Mostly made with olive oil, warm vinaigrettes start by charring or searing your selected dry ingredients like cherry tomatoes, peaches, pears, zucchini, peppers, before adding one part vinegar (soy sauce or citrus juice) and two parts olive oil. This mixture is then seasoned before serving. Look for the Warm Bacon Vinaigrette, Warm Tomato and Balsamic Vinaigrette, and Serrano Chile and Orange Vinaigrette in the Cue app.
This technique comes in handy when you want to really impress your friends and family. Reduce two parts vinegar, citrus juice, or tart fruit juice like pomegranate juice, with a liquid sugar like honey, maple syrup or jam, down to a syrup consistency. Once reduced add one part olive oil.
At this point, you can choose between fully incorporating the oil into the gastrique creating an emulsified gastrique or leaving it as a broken sauce. These sweet and sour reductions are great complementary additions to desserts, like the Molasses and Lemon Gastrique we showcase below.
Kitchen Sink Sauces
More than a single technique, this is a way of utilizing leftover ingredients. Create pan sauces utilizing leftover ingredients like veggie trim and pieces, olives from a cheese board, fruits, nuts, mustards, you name it! Don’t throw away food, just master the pan sauce techniques and you will be giving yourself a high five every night.
My sauce is too salty!
Before you toss the sauce away, add some lemon juice, sherry vinegar, red wine vinegar or lime juice to the sauce. Sometimes unbalanced flavors can give the idea of overly salty. Add the acid and taste again.
What is the best way to incorporate fresh herbs?
Adding fresh chopped herbs to finish sauces is an easy way to add extra flavor to a simple sauce. We know that everyone doesn’t always have fresh herbs handy. So you can always add chopped herbs and olive oil to an ice cube tray to create even portions and freeze until solid. Buy large amounts of herbs when they are in season, wash them and dry them well. Separate the leaves from the stems and chop the leaves finely. Once they are chopped, toss in a bowl will extra virgin olive oil and then portion out into ice cube trays (make sure to get the silicon trays for easy removal). Olive oil is the only oil that solidifies at low temperature. All other oils will remain liquid.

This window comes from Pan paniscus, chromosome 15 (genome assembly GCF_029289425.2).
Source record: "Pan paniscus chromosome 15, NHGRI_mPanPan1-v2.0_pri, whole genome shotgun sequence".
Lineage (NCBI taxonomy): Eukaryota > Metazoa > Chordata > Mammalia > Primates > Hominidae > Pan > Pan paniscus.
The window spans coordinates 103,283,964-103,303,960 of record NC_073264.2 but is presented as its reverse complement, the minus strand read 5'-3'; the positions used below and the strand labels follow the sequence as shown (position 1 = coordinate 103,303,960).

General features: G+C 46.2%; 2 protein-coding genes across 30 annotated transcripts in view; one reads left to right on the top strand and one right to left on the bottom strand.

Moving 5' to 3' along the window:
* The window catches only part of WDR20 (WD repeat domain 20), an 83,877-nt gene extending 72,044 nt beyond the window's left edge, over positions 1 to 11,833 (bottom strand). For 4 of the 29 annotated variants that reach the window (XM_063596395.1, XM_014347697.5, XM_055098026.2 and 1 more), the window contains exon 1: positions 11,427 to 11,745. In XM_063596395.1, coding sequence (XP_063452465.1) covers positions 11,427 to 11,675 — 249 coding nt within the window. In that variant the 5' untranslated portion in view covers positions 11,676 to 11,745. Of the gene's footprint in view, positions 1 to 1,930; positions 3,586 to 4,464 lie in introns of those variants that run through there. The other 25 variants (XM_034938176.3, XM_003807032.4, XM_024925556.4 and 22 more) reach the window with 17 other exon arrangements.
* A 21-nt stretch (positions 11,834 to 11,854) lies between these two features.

When do I add the cream?
When Using sour cream, cream cheese or creme fraiche, always remember that sour cream will break at high heat. So you always want to add sour cream once the sauce is off the heat and as a finishing touch. Creme fraiche and cream cheese resist temperature better and can be added while the sauce is still heating up.
My sauce is too think!
Add a little bit of stock, water or cream until you achieve the right consistency. Remember that sauces will thicken as they cool down.
My sauce is too thin!
There are a few tricks when it comes to thickening a sauce. First, you can keep reducing until you get the right consistency. Or you can add a little bit of a thickening agent such as cornstarch, roux or beurre manie.
What is the best way to plate my sauce?
We often find ourselves saucing on top of fried food and then wondering why it went soggy. Always keep in mind that crunchy food should get the sauce on the plate or on the side but away from the fried item so that it can remain crispy.
Steaks and all other proteins can handle sauce under them or on top of them and when it comes to pasta, it is always good to toss all together.
Look for more sauces and additional recipes in our Cue app, where you can discover over 500 chef-crafted recipes, all with step-by-step video guidance from prep to plating. Download the Hestan Cue app for iOS and Android and learn more about precision cooking with Cue, and all the things you can do!